Robert Hope

Robert Hope. 19th century Scottish painter
Scottish painter Robert Hope was active in the late 19th end early 20th centuries. He studied at the Edinburgh School of Design and in Paris at the Académie Julian.

Beyond that, I can find little information and only a few sources of images.

Hope created painterly landscapes and compositions of young women in clothes of silk, satin and other interestingly textured materials, sometimes combining the two in outdoor subjects of young women working or at leisure.

His figures are often fluid and graceful, and his paint handling seems in keeping with some of the most interesting portraitists of the time — which makes the limited availability of larger images frustrating. The largest I’ve found are the zoomable images on Bonham’s (linked below).

Nelson Shanks, 1937-2015

Nelson Shanks, 1937-2015
Nelson Shanks was a highly regarded painter or portraits, still life and landscape; noted in particular for his portraits of such figures as Luciano Pavarotti, Mstislav Rostropovich, Princess Diana, Pope John Paul II and U.S. Presidents Regan and Clinton.

Nelson Shanks died yesterday, August 28, 2015 at the age of 77.

I won’t go into detail here, as I already have in three previous posts, linked below. My post Nelson Shanks (update), from 2012, contains a fairly extensive list of links. The images on his Studio Incamminati Gallery and on the Art Renewal Center are often larger than those on his own website.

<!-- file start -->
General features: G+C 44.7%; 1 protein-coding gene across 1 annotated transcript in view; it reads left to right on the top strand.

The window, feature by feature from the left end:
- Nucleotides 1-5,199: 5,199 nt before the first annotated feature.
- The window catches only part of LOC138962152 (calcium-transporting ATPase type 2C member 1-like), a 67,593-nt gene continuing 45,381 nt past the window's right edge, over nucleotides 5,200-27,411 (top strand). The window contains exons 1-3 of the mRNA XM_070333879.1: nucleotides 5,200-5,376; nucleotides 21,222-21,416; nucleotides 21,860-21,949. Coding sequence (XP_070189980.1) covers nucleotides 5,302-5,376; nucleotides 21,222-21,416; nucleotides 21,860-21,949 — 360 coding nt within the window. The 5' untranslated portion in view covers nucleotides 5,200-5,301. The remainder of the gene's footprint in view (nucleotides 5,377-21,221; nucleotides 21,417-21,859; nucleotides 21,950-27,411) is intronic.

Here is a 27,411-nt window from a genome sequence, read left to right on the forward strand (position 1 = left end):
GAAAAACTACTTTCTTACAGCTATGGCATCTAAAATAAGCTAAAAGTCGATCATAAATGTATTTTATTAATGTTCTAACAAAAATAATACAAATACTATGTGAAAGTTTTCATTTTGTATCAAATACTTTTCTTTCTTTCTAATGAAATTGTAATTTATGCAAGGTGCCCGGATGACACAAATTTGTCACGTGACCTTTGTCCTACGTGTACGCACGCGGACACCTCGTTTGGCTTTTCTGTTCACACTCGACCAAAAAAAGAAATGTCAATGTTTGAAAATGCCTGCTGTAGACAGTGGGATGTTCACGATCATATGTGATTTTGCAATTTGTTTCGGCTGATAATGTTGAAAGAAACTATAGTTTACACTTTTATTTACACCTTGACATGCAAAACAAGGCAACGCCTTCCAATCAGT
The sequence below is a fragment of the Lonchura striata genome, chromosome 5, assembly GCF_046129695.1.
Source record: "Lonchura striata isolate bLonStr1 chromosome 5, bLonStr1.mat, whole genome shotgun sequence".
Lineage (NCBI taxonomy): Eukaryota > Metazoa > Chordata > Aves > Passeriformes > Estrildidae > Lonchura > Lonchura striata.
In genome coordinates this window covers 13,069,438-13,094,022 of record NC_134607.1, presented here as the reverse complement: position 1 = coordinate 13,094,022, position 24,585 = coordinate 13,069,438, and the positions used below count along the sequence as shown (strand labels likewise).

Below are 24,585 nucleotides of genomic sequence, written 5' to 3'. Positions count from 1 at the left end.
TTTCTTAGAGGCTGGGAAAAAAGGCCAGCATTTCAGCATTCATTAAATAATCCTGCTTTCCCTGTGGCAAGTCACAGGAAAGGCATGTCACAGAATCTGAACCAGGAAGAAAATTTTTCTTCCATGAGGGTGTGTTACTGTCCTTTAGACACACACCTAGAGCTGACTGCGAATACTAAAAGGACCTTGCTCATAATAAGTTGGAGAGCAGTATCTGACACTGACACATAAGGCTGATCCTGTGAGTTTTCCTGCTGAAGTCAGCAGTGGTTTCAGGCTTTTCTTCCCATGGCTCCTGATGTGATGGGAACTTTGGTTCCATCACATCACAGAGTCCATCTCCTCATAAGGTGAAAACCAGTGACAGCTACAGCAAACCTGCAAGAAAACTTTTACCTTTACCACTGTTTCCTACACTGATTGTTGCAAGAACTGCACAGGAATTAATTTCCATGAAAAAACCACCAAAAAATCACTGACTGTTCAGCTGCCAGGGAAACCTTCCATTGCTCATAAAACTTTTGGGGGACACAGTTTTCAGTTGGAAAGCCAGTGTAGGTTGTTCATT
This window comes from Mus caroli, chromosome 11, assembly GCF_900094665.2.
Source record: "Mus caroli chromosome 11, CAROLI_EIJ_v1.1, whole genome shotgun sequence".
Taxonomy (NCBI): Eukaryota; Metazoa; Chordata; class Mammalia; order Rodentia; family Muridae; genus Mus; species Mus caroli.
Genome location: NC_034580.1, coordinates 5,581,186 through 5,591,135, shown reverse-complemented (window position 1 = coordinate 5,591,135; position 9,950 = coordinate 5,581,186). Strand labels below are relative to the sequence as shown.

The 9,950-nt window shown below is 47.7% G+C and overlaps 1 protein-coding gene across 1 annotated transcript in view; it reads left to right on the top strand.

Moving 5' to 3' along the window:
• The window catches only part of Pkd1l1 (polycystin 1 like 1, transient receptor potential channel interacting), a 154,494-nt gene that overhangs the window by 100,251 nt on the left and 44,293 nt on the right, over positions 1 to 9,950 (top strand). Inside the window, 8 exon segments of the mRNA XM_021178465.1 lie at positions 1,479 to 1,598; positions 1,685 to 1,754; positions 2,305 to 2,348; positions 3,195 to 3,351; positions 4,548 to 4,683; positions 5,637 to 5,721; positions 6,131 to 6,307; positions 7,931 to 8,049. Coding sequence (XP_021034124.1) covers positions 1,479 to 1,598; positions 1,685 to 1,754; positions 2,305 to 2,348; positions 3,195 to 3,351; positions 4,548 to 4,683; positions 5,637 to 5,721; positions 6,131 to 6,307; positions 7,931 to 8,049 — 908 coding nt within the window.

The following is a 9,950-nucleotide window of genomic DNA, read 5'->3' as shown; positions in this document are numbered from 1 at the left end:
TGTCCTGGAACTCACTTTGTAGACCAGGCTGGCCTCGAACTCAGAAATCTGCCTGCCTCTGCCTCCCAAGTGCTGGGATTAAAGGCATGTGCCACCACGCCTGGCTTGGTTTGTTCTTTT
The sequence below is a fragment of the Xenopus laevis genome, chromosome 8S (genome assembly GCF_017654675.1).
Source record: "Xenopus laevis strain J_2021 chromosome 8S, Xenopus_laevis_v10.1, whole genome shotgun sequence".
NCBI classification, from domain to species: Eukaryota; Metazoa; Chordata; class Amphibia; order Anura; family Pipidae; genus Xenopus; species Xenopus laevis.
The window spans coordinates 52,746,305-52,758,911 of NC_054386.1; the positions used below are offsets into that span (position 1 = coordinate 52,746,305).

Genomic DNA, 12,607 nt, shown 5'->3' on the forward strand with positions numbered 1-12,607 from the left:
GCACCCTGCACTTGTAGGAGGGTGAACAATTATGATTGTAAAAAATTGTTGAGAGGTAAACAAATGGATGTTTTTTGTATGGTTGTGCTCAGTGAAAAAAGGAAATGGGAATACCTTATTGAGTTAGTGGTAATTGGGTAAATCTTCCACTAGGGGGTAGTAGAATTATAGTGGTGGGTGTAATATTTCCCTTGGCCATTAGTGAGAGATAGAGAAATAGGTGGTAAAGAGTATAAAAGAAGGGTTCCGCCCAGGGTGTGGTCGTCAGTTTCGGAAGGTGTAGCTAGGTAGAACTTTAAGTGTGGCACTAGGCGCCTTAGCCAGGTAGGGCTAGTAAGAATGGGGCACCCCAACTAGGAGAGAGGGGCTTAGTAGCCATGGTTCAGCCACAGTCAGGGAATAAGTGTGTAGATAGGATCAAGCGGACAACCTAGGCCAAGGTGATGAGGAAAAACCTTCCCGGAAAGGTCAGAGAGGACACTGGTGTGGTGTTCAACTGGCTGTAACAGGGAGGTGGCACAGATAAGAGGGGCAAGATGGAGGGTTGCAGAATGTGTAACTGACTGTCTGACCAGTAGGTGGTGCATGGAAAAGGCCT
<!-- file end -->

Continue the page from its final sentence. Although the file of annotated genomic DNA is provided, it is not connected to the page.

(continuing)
Shanks leaves a legacy not only in his own work, but as an influential teacher; and as the founder and Artistic Director of Studio Incamminati, an atelier-style school — and bastion of traditional realist painting — here in Philadelphia.

Shanks’ own style simultaneously kept and broke with tradition, exploring experimental aspects of contemporary portraiture. The image above, bottom is a self-portrait.

Sam Nielson

Sam Nielson, concept and visual development art
Concept artist and illustrator Sam Nielson works in a lively, cartoony style, in which he almost seems to be rendering caricatures of his already far-out imaginary characters.

Nielson combines his springy drawing style with a digital painting approach that pays great attention to the lighting of his subjects — sometimes dramatic, other times muted and understated, but always in control of the way your eye moves through his compositions.

Nielson’s blog contains some professional work, as well as personal projects and a number of pisces related to a digital painting course he teaches in Fundamentals of Lighting through Schoolism, bringing his years of experience in the gamign industry to bear in a series of video lectures.

There is a three-part interview with him, related to Schoolism, on YouTube.

Nielson is also on the faculty at Brigham Young University, and his work is featured in a recent issue of ImagineFX magazine.

In addition to his blog, you can find a portfolio of his work on deviantART.

Phil Sandusky (update 2015)

Phil Sandusky, New Orlenas cityscape